Legal action for harassment on Twitter
If you suffer harassment on Twitter and wish to take legal action against your harassers, you will need to follow these steps.
It is important to differentiate between harassment and a legitimate public debate as often on Twitter the two issues tend to get mixed up. As a rule of thumb, if you engage with the Twitter post, this will be most likely considered as participation in a public debate. For this reason, you should never reply or engage with your Twitter harasser as the court will be reluctant to intervene in what the court may consider as a legitimate public debate. So the volume and nature of the Twitter posts might support a case for harassment but if you engage with at least some of the posts, this may position your case as a case of legitimate public debate rather than harassment.
Doxing often involves the accumulation and the publication of private information where those involved in the doxing create a new form of data that includes private information about their victim. This may be true even if the information has been collected from public sources. Doxing may be considered harassment as well as a breach of the privacy of the victim and a breach of the victim’s data protection rights.
To take out an injunction against a Twitter harasser, you will need to present a reasonably good case that will show, first, that you are being harassed and, second, that the person you are accusing of harassment is in fact your Twitter harasser. If the court is convinced that you are being harassed, you may be granted an injunction to prevent harassment of yourself.
In most cases, before you can start a court case of harassment on Twitter, you will need to approach the perpetrators with a letter before legal action, which would set out their wrongdoings. The court is unlikely to grant you an injunction if you haven't given the harasser notice of your intention to take them to court. However, this step might not be necessary in cases where the most significant element of the harassment involves the threat to publish private information about you on Twitter. In such a case, you will probably not want to give your Twitter harasser any prior notice about your intention to seek an injunction to prevent the publication of the private information.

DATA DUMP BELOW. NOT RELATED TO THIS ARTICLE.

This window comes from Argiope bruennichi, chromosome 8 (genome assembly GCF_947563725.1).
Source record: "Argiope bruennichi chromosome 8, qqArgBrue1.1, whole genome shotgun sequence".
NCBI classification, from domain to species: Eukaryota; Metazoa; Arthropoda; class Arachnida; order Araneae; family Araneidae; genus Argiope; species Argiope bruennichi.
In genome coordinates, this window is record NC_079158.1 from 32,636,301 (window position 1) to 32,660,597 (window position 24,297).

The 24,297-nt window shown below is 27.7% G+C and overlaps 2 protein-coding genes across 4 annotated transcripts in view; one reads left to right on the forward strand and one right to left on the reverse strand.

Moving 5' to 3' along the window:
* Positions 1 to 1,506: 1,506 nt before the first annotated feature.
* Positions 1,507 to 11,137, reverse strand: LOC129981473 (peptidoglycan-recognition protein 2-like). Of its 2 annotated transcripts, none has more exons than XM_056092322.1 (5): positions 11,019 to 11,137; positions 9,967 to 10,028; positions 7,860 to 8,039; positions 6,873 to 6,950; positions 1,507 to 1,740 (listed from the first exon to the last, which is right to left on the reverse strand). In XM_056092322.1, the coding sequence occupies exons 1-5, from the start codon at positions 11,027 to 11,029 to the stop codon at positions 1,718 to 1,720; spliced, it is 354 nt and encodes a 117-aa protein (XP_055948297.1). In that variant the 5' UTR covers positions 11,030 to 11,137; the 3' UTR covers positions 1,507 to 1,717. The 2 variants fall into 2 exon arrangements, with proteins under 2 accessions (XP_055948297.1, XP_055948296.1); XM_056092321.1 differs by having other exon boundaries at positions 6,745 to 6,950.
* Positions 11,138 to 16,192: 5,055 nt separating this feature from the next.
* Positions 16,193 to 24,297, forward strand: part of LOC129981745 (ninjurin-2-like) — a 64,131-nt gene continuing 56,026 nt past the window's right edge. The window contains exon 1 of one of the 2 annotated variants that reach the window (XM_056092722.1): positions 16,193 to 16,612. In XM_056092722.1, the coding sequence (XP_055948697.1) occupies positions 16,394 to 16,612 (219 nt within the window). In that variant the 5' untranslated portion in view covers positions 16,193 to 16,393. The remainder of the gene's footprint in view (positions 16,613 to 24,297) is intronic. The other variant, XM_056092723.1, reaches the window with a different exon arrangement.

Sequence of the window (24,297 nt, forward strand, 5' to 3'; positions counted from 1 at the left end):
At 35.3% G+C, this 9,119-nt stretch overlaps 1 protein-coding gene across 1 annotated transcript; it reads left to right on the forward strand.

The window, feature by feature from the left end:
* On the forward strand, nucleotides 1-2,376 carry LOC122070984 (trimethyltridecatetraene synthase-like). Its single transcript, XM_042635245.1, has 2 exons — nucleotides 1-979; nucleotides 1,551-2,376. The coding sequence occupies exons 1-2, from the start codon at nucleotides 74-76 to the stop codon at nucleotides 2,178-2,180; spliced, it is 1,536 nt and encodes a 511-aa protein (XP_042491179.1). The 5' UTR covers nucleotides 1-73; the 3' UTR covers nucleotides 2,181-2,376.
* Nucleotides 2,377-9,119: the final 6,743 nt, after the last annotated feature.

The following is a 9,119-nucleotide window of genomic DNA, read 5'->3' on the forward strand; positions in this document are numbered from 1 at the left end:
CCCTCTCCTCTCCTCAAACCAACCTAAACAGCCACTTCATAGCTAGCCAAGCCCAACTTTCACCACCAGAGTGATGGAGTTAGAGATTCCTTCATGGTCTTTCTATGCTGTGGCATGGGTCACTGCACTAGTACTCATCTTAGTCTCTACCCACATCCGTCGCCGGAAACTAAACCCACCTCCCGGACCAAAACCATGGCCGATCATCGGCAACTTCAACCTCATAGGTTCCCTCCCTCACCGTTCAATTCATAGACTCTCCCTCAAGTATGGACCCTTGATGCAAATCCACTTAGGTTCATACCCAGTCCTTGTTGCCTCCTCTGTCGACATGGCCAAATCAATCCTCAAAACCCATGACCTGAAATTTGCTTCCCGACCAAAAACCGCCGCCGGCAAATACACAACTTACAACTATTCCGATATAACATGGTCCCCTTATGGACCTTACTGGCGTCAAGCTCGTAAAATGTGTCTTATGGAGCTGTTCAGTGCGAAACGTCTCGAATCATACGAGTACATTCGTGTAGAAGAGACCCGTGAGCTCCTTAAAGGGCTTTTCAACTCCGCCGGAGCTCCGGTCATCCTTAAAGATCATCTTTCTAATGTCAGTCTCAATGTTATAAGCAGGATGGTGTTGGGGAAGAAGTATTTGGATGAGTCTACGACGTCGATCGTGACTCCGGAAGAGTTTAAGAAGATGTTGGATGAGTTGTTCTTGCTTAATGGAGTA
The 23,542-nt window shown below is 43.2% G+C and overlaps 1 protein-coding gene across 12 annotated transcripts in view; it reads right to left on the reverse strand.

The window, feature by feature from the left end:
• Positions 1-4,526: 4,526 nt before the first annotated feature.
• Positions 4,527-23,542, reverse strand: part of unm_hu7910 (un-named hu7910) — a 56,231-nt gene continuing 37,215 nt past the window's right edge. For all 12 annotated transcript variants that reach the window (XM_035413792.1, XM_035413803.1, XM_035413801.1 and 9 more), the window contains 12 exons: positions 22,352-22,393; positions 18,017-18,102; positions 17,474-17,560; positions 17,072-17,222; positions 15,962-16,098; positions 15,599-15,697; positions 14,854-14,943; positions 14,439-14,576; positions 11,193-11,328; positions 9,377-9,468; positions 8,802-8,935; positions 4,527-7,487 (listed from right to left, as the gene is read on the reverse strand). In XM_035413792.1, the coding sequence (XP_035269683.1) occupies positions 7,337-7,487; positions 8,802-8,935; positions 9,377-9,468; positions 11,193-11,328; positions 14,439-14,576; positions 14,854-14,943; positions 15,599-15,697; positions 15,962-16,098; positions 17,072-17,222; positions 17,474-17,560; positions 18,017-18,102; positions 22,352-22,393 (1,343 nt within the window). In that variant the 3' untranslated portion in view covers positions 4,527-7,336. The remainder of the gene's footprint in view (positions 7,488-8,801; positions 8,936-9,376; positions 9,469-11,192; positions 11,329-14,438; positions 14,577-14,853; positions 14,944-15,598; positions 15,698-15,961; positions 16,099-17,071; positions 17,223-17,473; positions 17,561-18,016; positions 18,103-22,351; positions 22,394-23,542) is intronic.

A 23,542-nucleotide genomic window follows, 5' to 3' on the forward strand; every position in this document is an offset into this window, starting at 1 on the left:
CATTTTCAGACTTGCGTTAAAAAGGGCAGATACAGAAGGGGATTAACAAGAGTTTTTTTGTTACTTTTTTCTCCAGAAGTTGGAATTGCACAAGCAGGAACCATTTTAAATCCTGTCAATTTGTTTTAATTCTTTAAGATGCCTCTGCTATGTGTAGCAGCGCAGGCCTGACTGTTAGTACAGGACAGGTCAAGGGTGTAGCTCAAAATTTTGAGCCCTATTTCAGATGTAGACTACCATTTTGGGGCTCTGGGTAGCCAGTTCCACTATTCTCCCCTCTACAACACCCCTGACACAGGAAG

More often than not, the person who is harassing you on Twitter will use a pseudonym so you will not know what their real identity is. You will therefore need to find out who your Twitter harasser is, before making an injunction application to the court. To do this, we will need to take steps to identify your harassers. This will involve making an application to the court and to Twitter to allow Twitter to release to us all the information they have pertaining to the identification of your trolls.
Before making the application for a disclosure order, will need to gather the evidence, linking each of the harassers to the relevant Twitter posts. Essentially, there are two parts to the evidence gathering stage. The first is to show that you have been harassed and the second, is to focus on each of the harassers and the parts they played in harassing you. We will then communicate with Twitter to seek disclosure orders through the court, which will, hopefully, help us reveal some of the identities of your Twitter harassers. Once we have identified your trolls, we will need to write to them and put them on notice of our intention to take them to court. This letter is effectively a harassment warning that gives your harasser an opportunity to cease and desist their harassing activities.